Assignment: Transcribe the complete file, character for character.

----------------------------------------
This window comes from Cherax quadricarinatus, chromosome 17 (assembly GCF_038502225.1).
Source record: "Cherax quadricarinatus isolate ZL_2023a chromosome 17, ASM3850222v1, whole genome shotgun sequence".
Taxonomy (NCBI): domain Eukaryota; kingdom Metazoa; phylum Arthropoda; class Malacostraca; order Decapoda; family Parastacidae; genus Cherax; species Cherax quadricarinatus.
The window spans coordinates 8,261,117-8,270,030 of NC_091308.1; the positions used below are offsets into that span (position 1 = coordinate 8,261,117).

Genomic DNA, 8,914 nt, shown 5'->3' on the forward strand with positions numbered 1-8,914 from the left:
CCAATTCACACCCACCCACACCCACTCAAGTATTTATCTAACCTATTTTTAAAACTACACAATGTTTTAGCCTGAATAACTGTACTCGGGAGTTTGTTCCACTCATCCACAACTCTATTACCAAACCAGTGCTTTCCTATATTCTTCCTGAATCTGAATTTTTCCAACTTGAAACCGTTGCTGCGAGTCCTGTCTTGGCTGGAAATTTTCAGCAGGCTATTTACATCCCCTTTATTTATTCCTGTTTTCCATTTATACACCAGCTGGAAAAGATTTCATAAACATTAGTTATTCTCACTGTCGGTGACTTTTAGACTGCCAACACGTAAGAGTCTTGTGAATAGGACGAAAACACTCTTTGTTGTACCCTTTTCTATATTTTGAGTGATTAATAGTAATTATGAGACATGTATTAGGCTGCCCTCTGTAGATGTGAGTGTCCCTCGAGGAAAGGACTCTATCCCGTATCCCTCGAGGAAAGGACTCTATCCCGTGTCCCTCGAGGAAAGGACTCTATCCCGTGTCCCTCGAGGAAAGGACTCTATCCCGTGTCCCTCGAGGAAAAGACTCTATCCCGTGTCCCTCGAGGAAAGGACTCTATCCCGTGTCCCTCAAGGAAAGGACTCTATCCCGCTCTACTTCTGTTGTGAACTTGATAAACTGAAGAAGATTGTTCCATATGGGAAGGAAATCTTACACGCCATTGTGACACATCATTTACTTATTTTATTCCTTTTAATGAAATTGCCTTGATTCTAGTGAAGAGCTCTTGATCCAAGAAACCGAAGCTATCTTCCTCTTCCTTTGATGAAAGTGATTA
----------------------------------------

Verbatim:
This window comes from Cherax quadricarinatus, chromosome 17 (assembly GCF_038502225.1).
Source record: "Cherax quadricarinatus isolate ZL_2023a chromosome 17, ASM3850222v1, whole genome shotgun sequence".
Taxonomy (NCBI): domain Eukaryota; kingdom Metazoa; phylum Arthropoda; class Malacostraca; order Decapoda; family Parastacidae; genus Cherax; species Cherax quadricarinatus.
The window spans coordinates 8,261,117-8,270,030 of NC_091308.1; the positions used below are offsets into that span (position 1 = coordinate 8,261,117).

Genomic DNA, 8,914 nt, shown 5'->3' on the forward strand with positions numbered 1-8,914 from the left:
CCAATTCACACCCACCCACACCCACTCAAGTATTTATCTAACCTATTTTTAAAACTACACAATGTTTTAGCCTGAATAACTGTACTCGGGAGTTTGTTCCACTCATCCACAACTCTATTACCAAACCAGTGCTTTCCTATATTCTTCCTGAATCTGAATTTTTCCAACTTGAAACCGTTGCTGCGAGTCCTGTCTTGGCTGGAAATTTTCAGCAGGCTATTTACATCCCCTTTATTTATTCCTGTTTTCCATTTATACACCAGCTGGAAAAGATTTCATAAACATTAGTTATTCTCACTGTCGGTGACTTTTAGACTGCCAACACGTAAGAGTCTTGTGAATAGGACGAAAACACTCTTTGTTGTACCCTTTTCTATATTTTGAGTGATTAATAGTAATTATGAGACATGTATTAGGCTGCCCTCTGTAGATGTGAGTGTCCCTCGAGGAAAGGACTCTATCCCGTATCCCTCGAGGAAAGGACTCTATCCCGTGTCCCTCGAGGAAAGGACTCTATCCCGTGTCCCTCGAGGAAAGGACTCTATCCCGTGTCCCTCGAGGAAAAGACTCTATCCCGTGTCCCTCGAGGAAAGGACTCTATCCCGTGTCCCTCAAGGAAAGGACTCTATCCCGCTCTACTTCTGTTGTGAACTTGATAAACTGAAGAAGATTGTTCCATATGGGAAGGAAATCTTACACGCCATTGTGACACATCATTTACTTATTTTATTCCTTTTAATGAAATTGCCTTGATTCTAGTGAAGAGCTCTTGATCCAAGAAACCGAAGCTATCTTCCTCTTCCTTTGATGAAAGTGATTA